Editor's note: At the Goldwater Institute's annual dinner Saturday night, Arizona Republic columnist Robert Robb introduced Wall Street Journal editor emeritus Robert Bartley as the recipient of the Kolbe Excellence in Journalism Award. Here are excerpts from his remarks:
A few years ago, George Will introduced that year's Goldwater Award winner, Bill Buckley, as the most consequential journalist of our age.
Buckley was consequential because he and the magazine he founded, National Review, provided the intellectual foundation for the formation of the conservative movement.
In fact, it can be fairly said that Buckley created modern conservatism, a marriage - sometimes happy, sometimes strained - between free-market economics, cultural conservatism and anti-communism.
But early conservatism was very much a dissident movement. In its maiden edition, National Review declared its mission to be standing athwart history, shouting "No!"
Bob Bartley is a similarly consequential journalist. In his own writing and through his leadership of the Wall Street Journal's editorial pages for 30 years, Bartley has provided the intellectual foundation for transforming the conservative movement from a dissenting to a governing force, fully capable of competing for political authority.
This is most clear regarding what is now known, regrettably in my judgment, as supply-side economics. I prefer the term "growth-oriented tax policy."
Political movements, of course, require politicians to transform ideas into action, as Barry Goldwater did for the dissident phase of conservatism.
When I first met Jack Kemp (also a Goldwater Award winner) in the mid-1970s, he was a freshly-minted congressman already fixated on economic growth. But his ideas were mostly conventional business-oriented tax incentives.
Very shortly thereafter, he became an evangelist for giving priority to marginal rate reductions in personal income taxes, an idea he acquired from reading the Wall Street Journal's editorial page.
Ronald Reagan adopted it and made it policy. The result was a remarkable period of economic growth. From the time Reagan's tax cuts were fully implemented in 1983 to their effective reversal by the budget deal of 1990, economic growth averaged 3.8 percent a year. Moreover, contrary to today's caricature, the rich didn't get richer and the poor poorer. Everyone got richer and nearly four million Americans were lifted out of poverty.
Bob Bartley has written the definitive account of this period in his book, The Seven Fat Years, a masterful blend of economic theory, economic history, and political journalism.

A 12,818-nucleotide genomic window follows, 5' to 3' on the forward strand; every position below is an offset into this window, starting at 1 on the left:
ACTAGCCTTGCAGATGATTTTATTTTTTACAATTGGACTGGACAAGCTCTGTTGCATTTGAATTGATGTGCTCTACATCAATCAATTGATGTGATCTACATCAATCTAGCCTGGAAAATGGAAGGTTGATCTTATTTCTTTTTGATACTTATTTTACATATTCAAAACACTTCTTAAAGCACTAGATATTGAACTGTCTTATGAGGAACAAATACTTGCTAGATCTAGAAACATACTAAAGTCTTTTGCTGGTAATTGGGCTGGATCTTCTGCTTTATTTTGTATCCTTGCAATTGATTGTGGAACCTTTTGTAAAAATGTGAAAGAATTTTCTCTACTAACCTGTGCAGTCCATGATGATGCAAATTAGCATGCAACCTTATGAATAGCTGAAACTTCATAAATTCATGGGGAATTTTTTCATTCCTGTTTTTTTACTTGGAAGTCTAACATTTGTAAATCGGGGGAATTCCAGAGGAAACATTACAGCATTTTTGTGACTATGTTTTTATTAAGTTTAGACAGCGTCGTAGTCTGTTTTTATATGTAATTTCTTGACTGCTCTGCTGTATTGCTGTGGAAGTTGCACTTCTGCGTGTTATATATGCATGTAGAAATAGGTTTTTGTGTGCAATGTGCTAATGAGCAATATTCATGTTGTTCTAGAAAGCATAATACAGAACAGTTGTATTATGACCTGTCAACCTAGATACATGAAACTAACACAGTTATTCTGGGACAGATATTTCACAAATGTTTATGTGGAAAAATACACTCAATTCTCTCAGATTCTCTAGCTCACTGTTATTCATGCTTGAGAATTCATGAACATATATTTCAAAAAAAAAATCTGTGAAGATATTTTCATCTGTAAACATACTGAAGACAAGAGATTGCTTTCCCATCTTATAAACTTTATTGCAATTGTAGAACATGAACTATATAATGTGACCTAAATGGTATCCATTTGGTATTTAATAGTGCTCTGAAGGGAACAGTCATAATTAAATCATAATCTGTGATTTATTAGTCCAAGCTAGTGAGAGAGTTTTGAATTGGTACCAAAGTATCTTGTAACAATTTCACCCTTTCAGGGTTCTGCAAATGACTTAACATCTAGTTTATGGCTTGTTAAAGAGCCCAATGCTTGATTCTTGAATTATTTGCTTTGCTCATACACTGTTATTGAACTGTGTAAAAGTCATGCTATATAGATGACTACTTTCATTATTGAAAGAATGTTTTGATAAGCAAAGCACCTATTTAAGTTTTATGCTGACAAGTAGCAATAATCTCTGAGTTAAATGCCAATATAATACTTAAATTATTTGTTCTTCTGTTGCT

This year, Bartley became editor emeritus, writing the aptly named "Thinking Things Over" column on Mondays. But he leaves a legacy of an editorial page that still bustles with the ideas on which future policy will be built.
John Kolbe, the late Arizona Republic columnist after whom this award is named, was an acrobat as a writer, dazzling the reader with rhetorical feats of remarkable dexterity.
Kolbe liked politicians individually. But he had a skepticism, bordering on Menckenesque cynicism, about politicians as a genus. He was more confident in their ability to amuse than to accomplish.
Bartley is more like a master carpenter, nailing irresistible plank after irresistible plank to what becomes his irrefutable argument. And reading Bartley, you get the sense that he believes that if you are patient and explain it enough times, the politicians will eventually get it right.
Both writers, however, dipped their pen in the same well of liberty, a belief that freedom is both a moral and a practical imperative.
As Bartley put it in a column reflecting on his years as editor: "What I think I've learned over 30 years is that in this society, rationality wins out, progress happens, and problems have solutions. This, I like to think, is what happens when a society incorporates the editorial credo of my newspaper, free markets and free people. In that kind of a society, optimism pays."
Reach Robb at email@example.com or (602) 444-8472. His column appears Sundays, Wednesdays and Fridays.